It's less than two weeks until Christmas, but you wouldn't know it from looking outside. The only time you really catch a whiff of it is when you go shopping, where suddenly there are Christmas trees, garlands, and mall Santas dressed inappropriately for the weather. On the one hand it's pretty awesome. This time of year our yard should be full of snow to shovel, and instead we've got this:
Not bad at all. But celebrating the holidays in summer after a lifetime of white Christmases does toy with your brain. You feel like something's not quite right: what's really going on here, NZ?
So, to get a bit more into the mood and convince ourselves it really is Christmas, we decided to seek out some holiday cheer in Aotea square, where the spread was most definitely not traditional but still fun. We had some ice cream, enjoyed live music, learned about the electromagnetic spectrum, hung out with tons of birds, and flattened some old copper pipes (because, you know, Christmas). I am always happy to be in NZ when we travel outside the city, but today I really enjoyed just being in Auckland. It made me feel like a kid, which in its own way is pretty Christmassy.
Nothing gets you in the Christmas spirit like cookies, so when we got home we decided to make some. Our kitchen inventory is limited to whatever our landlords own, so no crazy shapes or decorative icing, but we found a recipe with some (I think) pretty festive flavors: ginger, brown sugar, dates, and walnuts.
We're not sure why they're called "Chinese Chews"-- I googled it and couldn't find anything definitive on the name. Given that this is an old recipe, it's very possible that this cookie is a little racist, so...I can't guarantee its integrity, but I can 100% vouch for its deliciousness. The hardest part is making the candied ginger (which is actually much easier than it sounds), and after that it's smooth sailing. Make it. Try it. It's delicious.
Oh yeah, vanilla extract is called vanilla essence here, so...don't go spraying perfume into your cookies. ;) Also, if it's not clear, our cookbook was written by a company that makes flour and baking powder. The first books were published in 1908, and since then it's become a Kiwi staple--like The Joy of Cooking in our corner of the world. When it first came out, couples could apply for a free copy of the Edmonds cookbook when they got engaged. Now it's the best selling book in NZ. Those sneaky devils.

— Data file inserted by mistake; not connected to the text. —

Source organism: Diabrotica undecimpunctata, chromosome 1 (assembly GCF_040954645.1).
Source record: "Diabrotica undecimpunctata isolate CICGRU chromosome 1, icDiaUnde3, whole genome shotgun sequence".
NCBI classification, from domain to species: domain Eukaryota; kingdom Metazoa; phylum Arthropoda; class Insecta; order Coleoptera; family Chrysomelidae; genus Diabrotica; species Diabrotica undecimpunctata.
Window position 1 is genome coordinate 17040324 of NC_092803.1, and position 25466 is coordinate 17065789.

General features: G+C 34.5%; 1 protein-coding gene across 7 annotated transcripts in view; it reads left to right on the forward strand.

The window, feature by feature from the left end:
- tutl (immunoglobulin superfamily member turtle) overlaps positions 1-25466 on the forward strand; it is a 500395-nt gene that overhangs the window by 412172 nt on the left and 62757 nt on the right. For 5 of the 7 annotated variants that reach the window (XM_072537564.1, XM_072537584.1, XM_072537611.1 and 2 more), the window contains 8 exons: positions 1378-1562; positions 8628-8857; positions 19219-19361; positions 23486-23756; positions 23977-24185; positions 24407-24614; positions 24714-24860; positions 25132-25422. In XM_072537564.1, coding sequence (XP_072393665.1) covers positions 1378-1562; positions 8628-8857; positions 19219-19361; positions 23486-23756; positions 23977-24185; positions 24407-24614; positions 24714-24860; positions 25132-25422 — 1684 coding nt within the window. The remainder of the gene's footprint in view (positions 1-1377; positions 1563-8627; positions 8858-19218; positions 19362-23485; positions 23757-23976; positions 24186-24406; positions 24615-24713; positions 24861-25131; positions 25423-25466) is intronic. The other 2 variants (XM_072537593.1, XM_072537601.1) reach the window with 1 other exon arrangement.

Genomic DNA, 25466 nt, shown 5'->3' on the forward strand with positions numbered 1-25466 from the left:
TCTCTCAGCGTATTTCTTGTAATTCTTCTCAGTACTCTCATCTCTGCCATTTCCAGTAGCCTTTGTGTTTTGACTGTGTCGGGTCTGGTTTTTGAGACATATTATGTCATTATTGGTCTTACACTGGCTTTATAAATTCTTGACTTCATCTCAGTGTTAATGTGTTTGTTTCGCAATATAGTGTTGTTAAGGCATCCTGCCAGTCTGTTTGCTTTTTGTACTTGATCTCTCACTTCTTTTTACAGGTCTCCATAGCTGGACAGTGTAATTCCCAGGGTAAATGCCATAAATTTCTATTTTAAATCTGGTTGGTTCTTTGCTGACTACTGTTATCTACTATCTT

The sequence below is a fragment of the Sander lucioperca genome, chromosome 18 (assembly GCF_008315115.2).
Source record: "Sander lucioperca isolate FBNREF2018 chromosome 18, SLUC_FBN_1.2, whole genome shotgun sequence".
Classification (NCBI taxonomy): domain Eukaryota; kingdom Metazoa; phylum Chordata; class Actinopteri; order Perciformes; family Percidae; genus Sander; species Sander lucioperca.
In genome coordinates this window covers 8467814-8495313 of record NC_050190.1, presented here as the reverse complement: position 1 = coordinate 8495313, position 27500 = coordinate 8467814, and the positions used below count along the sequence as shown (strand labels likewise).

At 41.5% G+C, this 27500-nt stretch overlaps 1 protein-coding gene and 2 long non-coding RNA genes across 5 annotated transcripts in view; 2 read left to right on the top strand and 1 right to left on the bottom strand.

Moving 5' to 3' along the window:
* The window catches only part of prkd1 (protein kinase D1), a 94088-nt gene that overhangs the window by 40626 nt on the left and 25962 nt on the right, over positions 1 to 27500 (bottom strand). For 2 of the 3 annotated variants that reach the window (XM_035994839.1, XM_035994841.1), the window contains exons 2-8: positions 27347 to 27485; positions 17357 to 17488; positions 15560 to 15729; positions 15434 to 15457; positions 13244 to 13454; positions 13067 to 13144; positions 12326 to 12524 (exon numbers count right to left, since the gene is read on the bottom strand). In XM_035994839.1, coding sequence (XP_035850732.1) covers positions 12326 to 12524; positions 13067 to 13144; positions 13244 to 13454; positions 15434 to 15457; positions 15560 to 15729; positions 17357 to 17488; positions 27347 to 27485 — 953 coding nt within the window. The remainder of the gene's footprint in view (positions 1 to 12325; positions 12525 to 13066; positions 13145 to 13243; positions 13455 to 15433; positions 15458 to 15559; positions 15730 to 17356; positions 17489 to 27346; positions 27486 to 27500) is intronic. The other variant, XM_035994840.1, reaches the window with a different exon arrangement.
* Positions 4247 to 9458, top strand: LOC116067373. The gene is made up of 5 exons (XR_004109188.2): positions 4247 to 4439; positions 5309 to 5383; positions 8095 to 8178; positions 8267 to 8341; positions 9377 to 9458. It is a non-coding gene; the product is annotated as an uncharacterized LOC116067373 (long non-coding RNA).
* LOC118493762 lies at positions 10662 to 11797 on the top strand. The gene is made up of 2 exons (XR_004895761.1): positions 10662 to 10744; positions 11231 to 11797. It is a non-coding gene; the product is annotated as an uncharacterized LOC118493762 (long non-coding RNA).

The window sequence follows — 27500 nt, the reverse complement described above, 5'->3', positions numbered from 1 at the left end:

Anyway, we hope you're all getting into the spirit back home. Enjoy the snow for us!
Walking through Cornwall Park, we discover that sheep have way more in common with ants than we ever would have guessed.
We also found the center of the venn diagram where public park meets farmland. We haven't had this kind of agrarian awesomeness in the U.S. for a while. I'm glad New Zealand is keeping the tradition alive.
This afternoon we took a short drive to Muriwai beach to see the Gannet colony. The land is striking: a mix of wide, smooth shore, rugged rocks and melting cliffs--and flax bushes everywhere. In early November we're starting to see those first truly gorgeous spring days. There were a good dozen surfers out, at least as many fishermen, and heaps of people like us on the trail to the colony. We got to a point on our path where the air thickened with the smell of guano, and we were looking out onto 1000 couples nesting over every square foot of rock. Nothing in such large numbers is ever cute--at least not for me. Give me a single ladybug and I'm happy. Show me 1000 of them in tight quarters and those adorable little bugs take a turn for the grotesque. But once I looked closer at the birds they charmed me: creamy white and gold-washed, Gannets are made up of beautiful, clean lines, with wings that fold in with the neat precision of origami. They glide through the air on those paper wings as open and still as a kite, cutting through wind gusts on barely a flap, landing like a hang glider. They reminded me of those first canvas planes, and made me wonder if it weren't for birds, would we ever have imagined we could fly? I get the feeling nature is more creative than any of us ever will be.
Rugby is kind of a big deal here. Every time there's a big game, gas goes on sale. People get up in the middle of the night to watch games on the other side of the world. The Rugby World Cup finals started at 5am this morning, and pubs all over New Zealand got special dispensation to open up their doors and sell beer before dawn. Getting up before sunrise to watch a game and drink beer sounded too crazy not to try, so we set our alarm clocks for 4am and headed to a pub in Takapuna.
What we didn't expect was to find almost every possible road closed for a marathon (of course there was a marathon). By the time we found a road that would take us there every pub in the area was already filled to capacity, and all of us stragglers were left to watch through the windows like a crowd of sad Peter Pans. Well, not too sad--I did feel a little teased by the promise of warmth and food inside, but it was fun to have a front row seat to many grown men jumping up and down in drunken group hugs, chat with the bouncer about highlights, and overhear friends tauntingly calling each other "Aussie" on the street. I'm not going to pretend to fully understand rugby, but there seemed to be just enough threat to make it an interesting game.
So I didn't get a chance to drink a pint at a ridiculous hour of the morning, but hey, it's always 5 o'clock somewhere.
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